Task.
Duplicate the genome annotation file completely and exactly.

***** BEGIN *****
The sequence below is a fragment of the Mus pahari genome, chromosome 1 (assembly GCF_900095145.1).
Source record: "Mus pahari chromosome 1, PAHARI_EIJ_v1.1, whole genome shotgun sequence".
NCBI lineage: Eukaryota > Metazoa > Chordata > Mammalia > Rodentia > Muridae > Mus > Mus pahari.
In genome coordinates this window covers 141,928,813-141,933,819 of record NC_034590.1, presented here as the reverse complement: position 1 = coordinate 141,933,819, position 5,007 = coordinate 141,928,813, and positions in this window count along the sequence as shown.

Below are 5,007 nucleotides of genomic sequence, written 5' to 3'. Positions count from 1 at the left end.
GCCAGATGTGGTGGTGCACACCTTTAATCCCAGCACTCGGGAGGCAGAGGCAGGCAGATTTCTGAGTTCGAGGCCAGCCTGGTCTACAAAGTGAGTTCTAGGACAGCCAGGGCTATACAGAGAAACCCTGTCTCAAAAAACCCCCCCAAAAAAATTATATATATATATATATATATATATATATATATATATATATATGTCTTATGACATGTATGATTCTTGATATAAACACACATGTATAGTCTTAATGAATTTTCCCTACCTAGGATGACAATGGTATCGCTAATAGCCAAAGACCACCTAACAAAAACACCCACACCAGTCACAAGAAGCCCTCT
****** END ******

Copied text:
The sequence below is a fragment of the Mus pahari genome, chromosome 1 (assembly GCF_900095145.1).
Source record: "Mus pahari chromosome 1, PAHARI_EIJ_v1.1, whole genome shotgun sequence".
NCBI lineage: Eukaryota > Metazoa > Chordata > Mammalia > Rodentia > Muridae > Mus > Mus pahari.
In genome coordinates this window covers 141,928,813-141,933,819 of record NC_034590.1, presented here as the reverse complement: position 1 = coordinate 141,933,819, position 5,007 = coordinate 141,928,813, and positions in this window count along the sequence as shown.

Below are 5,007 nucleotides of genomic sequence, written 5' to 3'. Positions count from 1 at the left end.
GCCAGATGTGGTGGTGCACACCTTTAATCCCAGCACTCGGGAGGCAGAGGCAGGCAGATTTCTGAGTTCGAGGCCAGCCTGGTCTACAAAGTGAGTTCTAGGACAGCCAGGGCTATACAGAGAAACCCTGTCTCAAAAAACCCCCCCAAAAAAATTATATATATATATATATATATATATATATATATATATATATATGTCTTATGACATGTATGATTCTTGATATAAACACACATGTATAGTCTTAATGAATTTTCCCTACCTAGGATGACAATGGTATCGCTAATAGCCAAAGACCACCTAACAAAAACACCCACACCAGTCACAAGAAGCCCTCT